"Thus the entire contrivance did not rise above the level of a child's plaything. If one's finger-tips got the little wooden slab (that moved on a narrow wooden axis, being kindly provided with a groove to assist its motion) to move at all, one was sure to receive a message from one's mother (even if living), one's wife (even if one never had one), or one's sweetheart even, or anyone else under whose name the slab happened to stop."

An evolutionary selection of slide-plate devices
So, more clues. We now have a heart-shaped "slab" for an indicator that "moved on a narrow wooden axis, being kindly provided with a groove to assist its motion." Which immediately calls to mind the grooved rail of the aforementioned Braham's and Two Worlds' models. And, this all takes place on a board "similar to the Additor, but much larger." Which would nearly have to be a prerequisite, given the numerous printed answers on the boards face, including an exhaustive list of possible relatives and "another list that could be inserted at will," which makes it likely the device had multiple insert answer cards ("a series of printed words and answers") that one would change out depending on the topic of conversation.

Despite Florizel's distaste for the Itongu, which was rivaled only by his scorn for the Ouija, he had his mother take the device for a spin at his friend's insistence:

"My friend was anxious to have us test the Itongu in comparison to the Additor, so my mother placed the fingers of her left hand on the Additor, and those of her right hand on the Itongu, closed her eyes, and awaited results. The slab on the Itongu did not move, but almost immediately Euphrosyne [Grace von Reuter's primary spirit guide on the Additor] wrote on the Additor in inverted German, ordering us quite dictatorially to remove the' 'swindle-board'' from the table, as she absolutely refused to have anything to do with it."
Indeed, the Additor's controlling spirit was outright hostile toward the new arrival competing for her attention:

"Upon being asked to state her reasons for preferring the Additor, she replied: ''Herr Schwenke'' (the inventor's name) ''is an honest man''; and later: ''Bad luck goes with the swindle-board'' (which statement we afterwards discovered was true). My Italian friend also promptly made known his disapproval with the word: ''Rascals." Afterwards he wrote : ''I birbanti hanno sempre denaro'' (Rogues always have money)."

No word on exactly what "bad luck" was afterward discovered relating to the "swindle board." Florizel's final assessment reminds us, once again, why that important--no, vital--hollow box: the "Hesperus" indicator for the Additor, was so important to his acceptance of Schwenke's device even as he totally dismissed all others:

"Such contrivances, where a scientific principle such as the Hesperus Od-Collector is entirely lacking, debase the spiritualistic idea into a farce."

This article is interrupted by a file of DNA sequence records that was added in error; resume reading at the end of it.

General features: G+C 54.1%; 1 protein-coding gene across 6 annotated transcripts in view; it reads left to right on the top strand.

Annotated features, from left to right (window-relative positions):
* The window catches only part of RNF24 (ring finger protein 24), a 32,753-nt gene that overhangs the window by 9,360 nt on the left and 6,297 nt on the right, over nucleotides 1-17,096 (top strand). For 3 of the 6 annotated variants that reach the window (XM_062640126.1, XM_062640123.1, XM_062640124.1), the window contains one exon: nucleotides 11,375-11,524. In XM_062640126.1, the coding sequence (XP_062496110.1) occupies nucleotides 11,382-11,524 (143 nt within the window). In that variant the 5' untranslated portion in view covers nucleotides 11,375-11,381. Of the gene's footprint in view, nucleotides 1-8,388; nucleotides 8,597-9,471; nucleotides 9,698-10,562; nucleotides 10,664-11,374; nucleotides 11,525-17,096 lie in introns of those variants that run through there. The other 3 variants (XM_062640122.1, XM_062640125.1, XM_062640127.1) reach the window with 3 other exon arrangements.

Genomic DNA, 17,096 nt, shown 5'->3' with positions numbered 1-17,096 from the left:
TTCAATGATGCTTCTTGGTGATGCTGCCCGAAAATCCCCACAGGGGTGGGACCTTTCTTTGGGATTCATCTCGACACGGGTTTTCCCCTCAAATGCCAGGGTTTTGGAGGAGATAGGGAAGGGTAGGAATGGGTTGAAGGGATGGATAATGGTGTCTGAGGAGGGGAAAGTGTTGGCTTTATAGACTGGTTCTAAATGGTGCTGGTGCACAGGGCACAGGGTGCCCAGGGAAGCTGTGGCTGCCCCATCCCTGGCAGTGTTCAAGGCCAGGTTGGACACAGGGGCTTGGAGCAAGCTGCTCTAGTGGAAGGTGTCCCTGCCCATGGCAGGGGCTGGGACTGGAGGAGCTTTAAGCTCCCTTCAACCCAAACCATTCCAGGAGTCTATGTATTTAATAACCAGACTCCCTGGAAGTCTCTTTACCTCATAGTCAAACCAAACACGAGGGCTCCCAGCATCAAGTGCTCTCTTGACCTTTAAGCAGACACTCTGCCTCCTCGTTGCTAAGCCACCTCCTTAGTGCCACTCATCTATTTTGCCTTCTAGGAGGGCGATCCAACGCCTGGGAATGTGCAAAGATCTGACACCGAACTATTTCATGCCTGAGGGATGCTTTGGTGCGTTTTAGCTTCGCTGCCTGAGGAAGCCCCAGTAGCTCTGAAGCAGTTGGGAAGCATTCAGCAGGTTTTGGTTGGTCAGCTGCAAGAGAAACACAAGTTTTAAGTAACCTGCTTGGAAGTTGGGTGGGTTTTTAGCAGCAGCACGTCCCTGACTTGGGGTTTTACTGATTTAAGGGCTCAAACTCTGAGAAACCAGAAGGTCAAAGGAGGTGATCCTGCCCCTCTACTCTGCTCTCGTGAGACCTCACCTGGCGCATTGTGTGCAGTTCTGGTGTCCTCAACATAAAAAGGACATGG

Who knew that a little hollow box was so integral to the operation of an entire class of historical devices? And here I've been collecting these totally bunk spirit communicators for all these years, with nary a one carrying a hollow Od amplifier. I'm so embarrassed. At least Bang Williams got one right.

So, another contrivance to the list then, dear readers!

Monday, November 11, 2013

Florizel von Reuter's "Additor" & "Hesperus"

I'm fortunate to have my pal Marc covering my ass. 

There's no one more passionate about not only the preservation of data, but the sharing of that data than Mr. Demarest, and it is one of my great joys in life to receive snippets and hints from him in my inbox that lead me toward incredibly fruitful chases. No wild geese here--only golden, egg-laying ones. 

The Direct Voice, August, 1930

Marc's endless hunt for obscure esoterica to add to our ever-increasing digital library of occult knowledge brought a couple of exceedingly rare issues of The Direct Voice into his brief possession for digitizing, and the result is another previously-unknown contribution to the world of talking boards. 

I saw the inside cover of the September issue first, and there, in all its glory, was evidence of a new, hitherto unknown artifact: the "Additor," offered by the Direct Voice's publisher, Sunshine Publishing Company, which is most likely the enterprise of Dr. Henry J. Smythe, and not to be confused with the later Sunshine Publishing Company of "Solaire Universelle Nudisme (SUN)"--a magazine for nudists--fame, who's right-to-distribute Supreme Court decision paved the way for High Hefner's Playboy, Larry Flynt's Hustler, and countless other purveyors of pornography and, errrr...articles. 


An immediate frustration appeared right there in the September issue: it tantalizingly says, right there, that there's an article "last issue" regarding the device. I frantically switched windows to see what the only other surviving issue sent to me was. August! YES!

Unfortunately, the August issue contains the exact same ad (only in a baby-shit green cover--nice!) with the exact same promise of an article in the preceding issue, so, unless more issues came to light that finally cover the period that von Reuter's article actually does appear (not likely, warned Marc), I was afraid he would have to stay silent on the matter for the time being.